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Longtown Village Defences

In the civil parish of Longtown.
In the historic county of Herefordshire.
Modern Authority of Herefordshire.
1974 county of Hereford and Worcester.
Medieval County of Herefordshire.

OS Map Grid Reference: SO322291
Latitude 51.95625° Longitude -2.98832°

Longtown Village Defences has been described as a certain Urban Defence.

There are earthwork remains.

This site is a scheduled monument protected by law.


SO 322291 Ewyas Lacy, Longtown, A shrunken settlement consisting of a large enclosure with a low boundary bank extending NW from its SE side. House sites are visible on the NE side of the road "as far as the inn" (Hickling 1972).
Ewias Lacy, Longtown. The village appears to be associated in every sense with Longtown Castle (SO 32 NW 1), perhaps accompanying the "new castle" of the 1186 Pipe Roll.
There were reckoned to be 100 burgages in 1310 (Beresford 1967).
In the field centred SO 32312895 there are about 8 crofts and at least 4 house platforms flanking the remains of a hollow way, the predecessor to the modern road. To the N and E of the Court House, centred at SO 32242910, traces of two more crofts are visible (F1 DRB 13-AUG-76).
The remains of numerous conjoined crofts described by the previous authorities were seen centred at SO 3232 2890 with further more fragmented enclosures stretching to the south-east from the Medieval Motte and Bailey (SO32NW 1) to SO 3262 2852, forming a strip 430m x 90m. The enclosures are all rectilinear and defined by a single bank. Towards of the south-eastern end, beyond the croft boundaries are three fields of ridge and furrow centred at SO 3267 2866 which are presumed to be associated with the settlement. To the north-east of the motte and bailey centred at SO 3119 2998 are the fragmented traces of further banked rectilinear enclosures which may be the remains of more crofts associated with the medieval settlement. The remains were seen as earthworks and mapped from aerial photographs (Oblique aerial photograph reference number CUCAP AMQ 57-70).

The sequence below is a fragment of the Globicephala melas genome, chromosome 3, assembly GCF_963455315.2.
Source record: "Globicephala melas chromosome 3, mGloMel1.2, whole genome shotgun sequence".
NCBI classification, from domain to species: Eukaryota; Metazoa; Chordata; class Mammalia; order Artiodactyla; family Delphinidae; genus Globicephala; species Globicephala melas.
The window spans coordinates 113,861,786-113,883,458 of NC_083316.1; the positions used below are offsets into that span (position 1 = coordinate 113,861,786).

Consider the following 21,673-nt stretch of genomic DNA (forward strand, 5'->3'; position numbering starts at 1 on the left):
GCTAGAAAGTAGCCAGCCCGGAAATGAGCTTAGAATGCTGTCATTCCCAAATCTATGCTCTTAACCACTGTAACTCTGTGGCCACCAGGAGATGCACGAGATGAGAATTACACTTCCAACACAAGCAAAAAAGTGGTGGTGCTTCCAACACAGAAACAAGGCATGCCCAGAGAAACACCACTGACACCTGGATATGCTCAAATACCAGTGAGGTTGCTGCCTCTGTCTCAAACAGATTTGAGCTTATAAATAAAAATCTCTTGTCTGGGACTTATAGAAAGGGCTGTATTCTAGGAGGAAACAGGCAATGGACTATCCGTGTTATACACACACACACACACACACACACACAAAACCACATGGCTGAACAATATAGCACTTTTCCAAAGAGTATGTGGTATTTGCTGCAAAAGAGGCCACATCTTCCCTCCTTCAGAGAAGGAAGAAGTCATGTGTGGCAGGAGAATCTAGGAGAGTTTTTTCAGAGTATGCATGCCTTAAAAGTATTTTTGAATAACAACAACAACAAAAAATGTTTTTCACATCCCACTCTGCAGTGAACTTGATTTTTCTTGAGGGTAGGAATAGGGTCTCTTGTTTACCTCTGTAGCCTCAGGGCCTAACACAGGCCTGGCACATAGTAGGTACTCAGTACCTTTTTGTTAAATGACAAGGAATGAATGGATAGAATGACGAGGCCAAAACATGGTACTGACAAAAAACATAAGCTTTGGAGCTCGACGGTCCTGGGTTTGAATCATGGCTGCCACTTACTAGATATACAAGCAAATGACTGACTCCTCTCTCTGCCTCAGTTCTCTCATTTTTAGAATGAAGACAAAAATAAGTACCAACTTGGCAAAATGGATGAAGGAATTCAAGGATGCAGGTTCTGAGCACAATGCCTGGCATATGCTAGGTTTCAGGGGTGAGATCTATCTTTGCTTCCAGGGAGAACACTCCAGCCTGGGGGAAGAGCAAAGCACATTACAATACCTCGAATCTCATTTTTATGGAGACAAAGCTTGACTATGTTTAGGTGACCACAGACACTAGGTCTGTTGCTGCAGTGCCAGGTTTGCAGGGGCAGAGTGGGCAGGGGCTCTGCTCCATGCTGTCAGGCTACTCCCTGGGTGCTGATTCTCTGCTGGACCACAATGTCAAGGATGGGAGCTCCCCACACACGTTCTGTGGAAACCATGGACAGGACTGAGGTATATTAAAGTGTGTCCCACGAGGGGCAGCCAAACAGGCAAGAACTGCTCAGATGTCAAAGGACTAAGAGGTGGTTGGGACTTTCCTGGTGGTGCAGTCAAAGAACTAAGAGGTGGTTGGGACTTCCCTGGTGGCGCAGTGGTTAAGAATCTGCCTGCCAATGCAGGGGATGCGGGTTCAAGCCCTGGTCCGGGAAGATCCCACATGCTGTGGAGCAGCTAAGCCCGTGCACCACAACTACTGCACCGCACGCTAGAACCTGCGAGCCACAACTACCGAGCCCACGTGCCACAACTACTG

The earthworks of the medieval borough of Ewias Lacy can be seen in many parts of the present village and its surrounding fields. Adjoining the south of the castle's outer court is a sub-rectangular enclosure defined by banks and scarps. This encloses the core of the medieval town - including the church and the market place - and is generally regarded as the defensive enclosure around the medieval borough. A linear bank running from the north-eastern corner of the castle's eastern bailey is the only surviving fragment of what were once more extensive earthworks in this area of Longtown. Although the earthworks have been destroyed by development during recent decades, archaeological excavations have revealed clear evidence for medieval settlement to the north of the castle.
The best earthwork remains of the medieval borough lie south of, and outside, the suggested borough defences. Adjacent to the Outdoor Education Centre, at SO 32312895, scarps and low banks define seven narrow conjoined crofts, each of similar size and plan, leading back from the edge of a hollow-way which skirts the present road. A terminal bank just inside a modern hedge line delimits their eastern extent. At least four of the strips have building platforms next to the hollow-way, while a recent rectangular enclosure is situated within one. At SO 32602855, in the field opposite the Crown Inn, there is a further series of earthworks. They consist of low banks and scarps forming enclosures between the road and a substantial back scarp which lies at the junction between level ground on the ridge and ground sloping down to the River Monnow. Numerous small building platforms are dotted irregularly amongst the enclosures. Narrow ridge and furrow covers large areas of the field and cuts across some of the earthworks described (English Heritage Field Investigation, N Smith, March 2003) . (PastScape)

Earthworks considered to be part of a rampart have been observed to the W and E of the market place (SMR 19464, 19466). There was possibly some sort of protected entrance gate on the main road leading into the defended area. A report of the discovery of a stone gateway in c. 1960 to the S. of the defences is recorded (SMR 21943). This is supposedly to the S. of the defences, however, It is possible that either its interpretation as a gateway is incorrect or its position misremembered. The defences may be burh built beyond the Golden Valley by Earl Harold Godwinson in 1055-6.
Dependence of Longtown Castle.
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This record last updated 26/07/2017 09:21:34

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